The ancient Assyrian language is classified as Akkadian; it was the language of the Assyrians and Babylonians, written in Cuneiform. To facilitate administrative tasks of the Assyrian Empire Aramaic was made the second official language in 752 B.C.
The Empire chancelleries adopted a simple standard form of the Aramaic for correspondence. In the heart of the Empire "Aramaic dockets" were attached to the cuneiform tablets. Such dockets gave brief indication of names and dates and a summary of the contents which were useful to merchants. Many Assyrian tablets have been found with Aramaic inscribed on them. Assyrian scribes are often depicted in pairs. One writing in Akkadian on a cuneiform tablet, the other writing in Aramaic on a parchment or papyrus sheet.
Among several bronze lion-weights found at Nineveh some had both the Akkadian and Aramaic text inscribed on them. They bore the names of the Assyrian kings at the time of use, including Shalmansser III (858-824), Sargon (721-705), Sennacherib (704-681). The Official Aramaic later became accepted as the standard form of literary communication by the Aramaic speaking people in various part of the Empire. It is called Assyrian Aramaic (and, less commonly, Imperial Aramaic).
According to the Old Testament, in 701 B.C., when officials of Sennacherib appeared before the walls of Jerusalem, and the Rab-Shakeh spoke in Hebrew to the officers of King Hezekiah, they begged him to speak rather in Aramaic, for they understood this official tongue and did not want the populace to hear the humiliating demand for submission made in Hebrew. In later centuries Aramaic replaced Hebrew even in Israel. During their exile years in Babylon the Jews adopted the Square Assyrian script which was commonly known to them as Ketav Ashuri or the Assyrian text. The law demands that a Torah scroll be written with the "ketav Ashuri," so called after its place of origin.
In time Aramaic became the lingua franca of Mesopotamia, gradually replacing the Akkadian language. The transition was made possible because the two languages shared similarities. Also because the 22 letter Aramaic alphabet was much easier to master than the 600 or so signs of the cuneiform. The evidence of the side-by-side existence of the two langauges in 4th century B.C. is an Aramaic document from Uruk which has been written in cuneiform. In Babylon, The Akkadian writing disappeared by 140 B.C. except amongst a few priests who employed it for religious purposes. However it continued to be used for astronomical texts down to the time of Christ.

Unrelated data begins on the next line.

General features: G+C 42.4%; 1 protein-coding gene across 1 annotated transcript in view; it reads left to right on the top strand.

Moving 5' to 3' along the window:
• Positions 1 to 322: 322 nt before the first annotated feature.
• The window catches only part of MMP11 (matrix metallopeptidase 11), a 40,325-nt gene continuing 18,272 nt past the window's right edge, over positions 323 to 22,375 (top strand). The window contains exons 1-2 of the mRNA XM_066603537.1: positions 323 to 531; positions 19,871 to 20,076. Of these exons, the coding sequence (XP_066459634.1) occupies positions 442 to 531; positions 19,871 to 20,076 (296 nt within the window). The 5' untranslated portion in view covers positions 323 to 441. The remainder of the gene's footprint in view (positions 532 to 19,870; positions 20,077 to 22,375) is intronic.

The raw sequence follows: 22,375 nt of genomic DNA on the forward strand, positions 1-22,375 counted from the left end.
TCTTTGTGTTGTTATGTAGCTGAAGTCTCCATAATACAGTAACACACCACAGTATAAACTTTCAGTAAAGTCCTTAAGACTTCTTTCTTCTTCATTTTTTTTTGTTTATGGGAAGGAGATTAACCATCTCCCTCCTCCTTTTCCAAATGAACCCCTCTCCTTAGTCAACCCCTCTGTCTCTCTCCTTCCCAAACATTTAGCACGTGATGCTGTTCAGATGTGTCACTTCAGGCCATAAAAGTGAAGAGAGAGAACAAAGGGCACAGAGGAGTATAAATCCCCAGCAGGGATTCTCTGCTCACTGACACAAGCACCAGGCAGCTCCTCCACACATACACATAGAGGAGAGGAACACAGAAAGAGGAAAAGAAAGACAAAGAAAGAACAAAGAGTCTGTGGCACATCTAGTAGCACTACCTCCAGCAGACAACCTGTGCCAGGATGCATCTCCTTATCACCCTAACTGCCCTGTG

Most old languages for different reasons have gone through drastic changes from time to time. For example the Old English language has changed greatly from what it was at 9th century A.D. Present day English speakers will have dificulty reading and undrestanding the Lord's prayer as written at that time as seen below.
"Feder Ure bu be eart on hefonum, si bin nama gehalgod. To becume bin rice. Gewurbe Oin willa on Eoroan swa swa on heoronum..."
Contemporary Assyrians use thousands of word in their daily conversation which are clearly Akkadian. Syriac, another name for the Christian Assyrian language, was perhaps in use as a literary language in northern Mesopotamia before the Christian era but only a few written examples of it have survived from the first century A.D. It developed as a literary language of some importance in Edessa after a Christian school succeeded a pagan learning center. Gradually it was accepted as the the ecclesiastical and cultural language of the Aramaic speaking Christians of the region. Currently there are two slightly different dialects of the Syriac, called Eastern and Western. It should be noted that the spoken Modern Assyrian (Eastern or Western) is older than the literary liturgical language of the Church (the Edessan dialect). For example, in Akkadian the word for weapons is keke (literally: teeth, because weapons were cutting instruments), in liturgical Syriac the word for weapons is zaineh, while in modern Eastern Assyrian it is cheke, the same as in Akkadian.
Some differences in pronunciation between the ancient and the present day Assyrian words may be due to mispronunciation of the Cuneiform signs by translators. Some of the signs can be vocalized in more than one way. It should be noted that while the ancient Assyrian words universaly ended in "U" the contemporary Eastern Assyrian words in their basic form end in "A." The vowel "A" of Eastern dialect in all cases is pronounced as "O" in the western Assyrian dialect of today.
This list consist mainly of single words without their usual derivatives and inflected forms such as verb tense, adjectives, adverbs, plural and gender forms and others. With the addition of these variations and additional new words this list can grow into thousands of entries.
This concordance was compiled by Peter BetBasoo and William Warda from the glossaries contained in the following books.
"State Archives of Assyria, Volume III: Court Poetry and Literary Miscellanea", by Alasdair Livingstone, Helsinki University Press.
Samuel A.B. Mercer, "Assyrian Grammar with Chrestomathy and Glossary" Frederick Ungar Publishing, New York, 1961
Samuel A.B. Mercer, "Assyrian Grammar" London 1921
The Eastern Assyrian Dictionary used to verify the pronunciation and the meaning of the contemporary Assyrian words is Orhaham's Dictionary of the stabilized and enriched Assyrian Language and English, Chicago Ill. 1943
See also the Chicago Assyrian Dictionary.
|Common Vocabulary in Ancient and Modern Assyrian|
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